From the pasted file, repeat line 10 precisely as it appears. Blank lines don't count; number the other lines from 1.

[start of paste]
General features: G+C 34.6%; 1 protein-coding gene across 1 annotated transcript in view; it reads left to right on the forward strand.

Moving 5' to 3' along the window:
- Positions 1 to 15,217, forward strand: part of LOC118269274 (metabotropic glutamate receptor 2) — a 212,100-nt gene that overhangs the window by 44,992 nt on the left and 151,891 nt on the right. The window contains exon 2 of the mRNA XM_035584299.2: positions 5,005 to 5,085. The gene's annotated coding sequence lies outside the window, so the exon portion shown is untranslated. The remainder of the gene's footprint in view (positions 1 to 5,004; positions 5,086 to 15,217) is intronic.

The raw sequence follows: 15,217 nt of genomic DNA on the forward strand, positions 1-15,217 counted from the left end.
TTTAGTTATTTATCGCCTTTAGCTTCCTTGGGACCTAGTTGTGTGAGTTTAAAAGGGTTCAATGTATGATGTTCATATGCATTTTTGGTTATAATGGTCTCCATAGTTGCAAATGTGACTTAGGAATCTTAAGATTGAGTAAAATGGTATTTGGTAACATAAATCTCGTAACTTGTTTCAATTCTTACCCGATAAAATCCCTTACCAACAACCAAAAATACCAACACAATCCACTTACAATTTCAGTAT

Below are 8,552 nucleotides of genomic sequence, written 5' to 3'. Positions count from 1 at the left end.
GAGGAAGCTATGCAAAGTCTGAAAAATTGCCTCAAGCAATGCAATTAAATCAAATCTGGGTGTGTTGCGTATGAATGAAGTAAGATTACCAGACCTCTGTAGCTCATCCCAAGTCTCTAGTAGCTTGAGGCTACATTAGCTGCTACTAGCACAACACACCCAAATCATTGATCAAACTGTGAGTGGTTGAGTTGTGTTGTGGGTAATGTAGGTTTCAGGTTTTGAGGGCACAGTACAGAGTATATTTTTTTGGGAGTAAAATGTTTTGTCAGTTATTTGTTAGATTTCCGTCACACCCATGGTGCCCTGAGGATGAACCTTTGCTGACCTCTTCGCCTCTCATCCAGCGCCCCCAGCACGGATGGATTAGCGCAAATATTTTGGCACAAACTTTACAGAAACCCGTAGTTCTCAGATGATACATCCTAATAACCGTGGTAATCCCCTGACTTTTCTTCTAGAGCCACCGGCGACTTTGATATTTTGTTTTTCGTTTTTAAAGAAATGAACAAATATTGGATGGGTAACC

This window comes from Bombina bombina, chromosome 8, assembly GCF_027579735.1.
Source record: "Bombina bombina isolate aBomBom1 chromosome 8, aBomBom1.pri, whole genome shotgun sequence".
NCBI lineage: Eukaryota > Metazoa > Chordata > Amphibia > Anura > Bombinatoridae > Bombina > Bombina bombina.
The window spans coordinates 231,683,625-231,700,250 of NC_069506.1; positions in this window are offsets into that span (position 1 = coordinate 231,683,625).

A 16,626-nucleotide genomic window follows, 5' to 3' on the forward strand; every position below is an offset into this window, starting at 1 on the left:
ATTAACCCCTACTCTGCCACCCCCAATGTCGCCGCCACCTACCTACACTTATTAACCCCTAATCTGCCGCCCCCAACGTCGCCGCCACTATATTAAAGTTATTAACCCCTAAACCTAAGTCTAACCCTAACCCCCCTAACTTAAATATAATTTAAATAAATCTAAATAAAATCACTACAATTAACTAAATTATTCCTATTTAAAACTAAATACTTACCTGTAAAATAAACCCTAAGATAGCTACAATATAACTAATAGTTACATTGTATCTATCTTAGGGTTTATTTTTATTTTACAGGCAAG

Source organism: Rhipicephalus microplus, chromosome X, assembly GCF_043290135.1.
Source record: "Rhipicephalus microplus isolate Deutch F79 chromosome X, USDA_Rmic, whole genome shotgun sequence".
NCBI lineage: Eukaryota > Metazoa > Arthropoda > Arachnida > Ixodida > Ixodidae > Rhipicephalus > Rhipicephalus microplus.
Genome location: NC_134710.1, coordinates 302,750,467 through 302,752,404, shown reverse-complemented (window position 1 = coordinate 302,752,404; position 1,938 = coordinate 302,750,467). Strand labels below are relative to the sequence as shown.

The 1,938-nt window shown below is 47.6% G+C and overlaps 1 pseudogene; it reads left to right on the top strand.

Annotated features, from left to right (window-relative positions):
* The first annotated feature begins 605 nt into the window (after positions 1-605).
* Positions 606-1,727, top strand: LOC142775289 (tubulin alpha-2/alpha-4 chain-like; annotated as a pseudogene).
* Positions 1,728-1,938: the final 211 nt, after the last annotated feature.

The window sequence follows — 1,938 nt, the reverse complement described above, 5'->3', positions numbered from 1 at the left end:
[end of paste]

NCBI lineage: Eukaryota > Metazoa > Chordata > Amphibia > Anura > Bombinatoridae > Bombina > Bombina bombina.